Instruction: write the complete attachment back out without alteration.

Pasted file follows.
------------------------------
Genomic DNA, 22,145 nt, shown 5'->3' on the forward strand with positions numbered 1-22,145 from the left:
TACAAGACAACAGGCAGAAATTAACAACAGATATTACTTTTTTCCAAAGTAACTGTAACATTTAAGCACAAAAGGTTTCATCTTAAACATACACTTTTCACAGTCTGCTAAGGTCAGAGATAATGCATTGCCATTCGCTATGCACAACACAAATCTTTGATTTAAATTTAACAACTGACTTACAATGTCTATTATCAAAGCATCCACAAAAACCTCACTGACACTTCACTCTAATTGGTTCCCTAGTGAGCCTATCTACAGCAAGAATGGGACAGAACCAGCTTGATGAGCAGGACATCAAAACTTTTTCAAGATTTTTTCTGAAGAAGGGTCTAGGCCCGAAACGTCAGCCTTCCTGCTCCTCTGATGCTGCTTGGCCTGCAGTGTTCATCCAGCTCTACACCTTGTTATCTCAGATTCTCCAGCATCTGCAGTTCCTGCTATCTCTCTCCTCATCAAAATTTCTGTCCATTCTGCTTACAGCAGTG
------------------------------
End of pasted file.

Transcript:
Genomic DNA, 22,145 nt, shown 5'->3' on the forward strand with positions numbered 1-22,145 from the left:
TACAAGACAACAGGCAGAAATTAACAACAGATATTACTTTTTTCCAAAGTAACTGTAACATTTAAGCACAAAAGGTTTCATCTTAAACATACACTTTTCACAGTCTGCTAAGGTCAGAGATAATGCATTGCCATTCGCTATGCACAACACAAATCTTTGATTTAAATTTAACAACTGACTTACAATGTCTATTATCAAAGCATCCACAAAAACCTCACTGACACTTCACTCTAATTGGTTCCCTAGTGAGCCTATCTACAGCAAGAATGGGACAGAACCAGCTTGATGAGCAGGACATCAAAACTTTTTCAAGATTTTTTCTGAAGAAGGGTCTAGGCCCGAAACGTCAGCCTTCCTGCTCCTCTGATGCTGCTTGGCCTGCAGTGTTCATCCAGCTCTACACCTTGTTATCTCAGATTCTCCAGCATCTGCAGTTCCTGCTATCTCTCTCCTCATCAAAATTTCTGTCCATTCTGCTTACAGCAGTG